And so to the Christening itself. A joint christening of Poetry II and the slightly larger ship, Impression, moored side by side, at Dordecht.
All gathered in our finery there were some wonderfully touching speeches beforehand in the lounge with a passage from Longfellow thrown in for good measure. The Captain of our ship, Lazslo Frey, his brass buttons practically bursting from his chest with pride at his own “new zarling ship” didn’t stop smiling all day and reduced many to tears with his enthusiastic and heart-felt speech. And our very own Olympic gold medalist, Katharine Grainger – charming and clearly delighted to launch her first ship – was the perfect choice as godmother.
As part of her blessing, she said, “May all who sail on these rivers in this vessel add their own tales to these fabled waters, and take from them the joy and friendship of a shared journey. I christen this ship the Avalon Poetry II. May her captain, her crew and her passengers be blessed and kept safe in their travels and may she bring fair winds and good fortune to all who sail on her.”
After smashing the champagne bottle first time against the ship – the US godmother of the Impression was not so lucky – we all returned inside for champagne and canapés followed by a six-course gala dinner. And what a gala dinner! Avalon’s executive chef and his team produced a spectacular gourmet five star meal that will linger in the taste buds for some time.
Several hours later, several pounds heavier, listening to the jazz band on the ship, the launch party a fitting climax to this inaugural cruise. And some of us even got to wear Katharine’s gold medal and get our picture taken. The ship sailed at midnight to our final destination, Amsterdam, as everyone partied well into the next morning. Sadly I retired to my stateroom before the Captain led the assorted night-owl party stalwarts in Poetry II’s very own version of the rowing song – but I’ve seen the photos! Assorted arms and legs akimbo, there wasn’t too much unison in the rowing but with Katharine Grainger at the rear all was under control and a good deal of money raised for Sport Relief.
The weather next morning, like most of the passengers, didn’t look too promising and was rather overcast. Suitably restored though after another great breakfast, most passengers headed off to sample the delights of central Amsterdam as I headed to the airport for home.
Reflecting on my short break, a river cruise with Avalon Waterways ticks an awful lot of boxes for a luxurious, interesting and hassle-free holiday experience for everyone. With an average passenger age of 60, it is particularly suited for Silver Travellers who enjoy meeting like-minded people.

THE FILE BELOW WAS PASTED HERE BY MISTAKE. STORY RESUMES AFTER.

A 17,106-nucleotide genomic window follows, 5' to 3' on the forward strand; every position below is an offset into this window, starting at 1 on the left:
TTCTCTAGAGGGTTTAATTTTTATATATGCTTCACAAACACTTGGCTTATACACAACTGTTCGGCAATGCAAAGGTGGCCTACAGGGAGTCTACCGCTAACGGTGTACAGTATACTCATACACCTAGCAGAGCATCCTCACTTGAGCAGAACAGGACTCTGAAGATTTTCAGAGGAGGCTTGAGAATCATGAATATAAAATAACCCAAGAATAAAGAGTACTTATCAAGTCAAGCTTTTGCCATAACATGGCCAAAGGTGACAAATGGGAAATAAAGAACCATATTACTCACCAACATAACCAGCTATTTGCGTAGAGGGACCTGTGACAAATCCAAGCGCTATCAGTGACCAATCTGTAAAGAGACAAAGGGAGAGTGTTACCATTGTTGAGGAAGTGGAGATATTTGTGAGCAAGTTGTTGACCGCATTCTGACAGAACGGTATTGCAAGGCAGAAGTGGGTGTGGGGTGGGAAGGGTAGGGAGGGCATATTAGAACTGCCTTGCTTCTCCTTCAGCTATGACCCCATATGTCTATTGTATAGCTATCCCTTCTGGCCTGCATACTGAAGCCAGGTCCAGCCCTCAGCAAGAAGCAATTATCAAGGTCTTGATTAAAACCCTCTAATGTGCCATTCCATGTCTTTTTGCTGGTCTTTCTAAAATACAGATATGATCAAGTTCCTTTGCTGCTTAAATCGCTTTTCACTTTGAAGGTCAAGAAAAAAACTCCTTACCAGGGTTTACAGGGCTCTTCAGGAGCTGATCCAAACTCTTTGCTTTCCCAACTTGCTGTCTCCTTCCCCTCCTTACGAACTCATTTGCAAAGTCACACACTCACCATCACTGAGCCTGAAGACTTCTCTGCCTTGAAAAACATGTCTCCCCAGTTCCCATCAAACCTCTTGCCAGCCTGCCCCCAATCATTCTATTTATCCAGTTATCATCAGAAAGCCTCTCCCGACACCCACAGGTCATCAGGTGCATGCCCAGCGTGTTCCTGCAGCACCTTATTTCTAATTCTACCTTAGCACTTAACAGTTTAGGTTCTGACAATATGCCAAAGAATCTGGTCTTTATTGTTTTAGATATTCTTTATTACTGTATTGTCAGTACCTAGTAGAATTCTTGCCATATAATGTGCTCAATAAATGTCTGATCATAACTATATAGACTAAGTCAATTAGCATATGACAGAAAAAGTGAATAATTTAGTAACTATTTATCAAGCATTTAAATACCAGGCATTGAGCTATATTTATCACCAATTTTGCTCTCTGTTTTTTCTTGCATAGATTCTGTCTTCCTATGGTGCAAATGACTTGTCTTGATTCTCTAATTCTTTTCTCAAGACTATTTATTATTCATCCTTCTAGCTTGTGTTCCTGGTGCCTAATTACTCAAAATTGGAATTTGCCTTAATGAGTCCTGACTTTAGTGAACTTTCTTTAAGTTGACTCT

As well as a diverse selection of inclusive guided on-shore excursions with private audio headsets you can also do you own thing, if you prefer. With full board a la carte dining and complimentary local wines and beers, as well as onboard gratuities and transfers all included in the cost you really wont need much pocket money once on board. Added to which Avalon also include a private chauffeured transfer from your home to the nearest UK airport or Eurostar station (within a 75 mile radius). So you leave and return home in comfort, with everything taken care of. How good is that?
But don’t take my word for it: treat yourself to one of Avalon’s wide choice of European cruises. And if you can’t get on Captain Laslo Frey’s “zarling” Poetry II, don’t worry because the majority of their 12 ships are less than five years old, which perhaps explains why 2014 is already a staggering 95% sold. I’m not usually one to be swayed by statistics, but with an apparent 98% customer satisfaction rating they already have a large fan base, to which my name can definitely be added.
I’ve already got my eye on their themed Opera cruise in July next year: on-board performances as you glide down the Danube from Budapest to Prague. I can’t think of a better way to experience Europe’s rich heritage.
Silver Travel Advisor recommends Avalon Waterways
• Read Part 1 – First Impressions and Cologne
• Read Part 2 – Cruising through Europe’s rich and turbulent heritage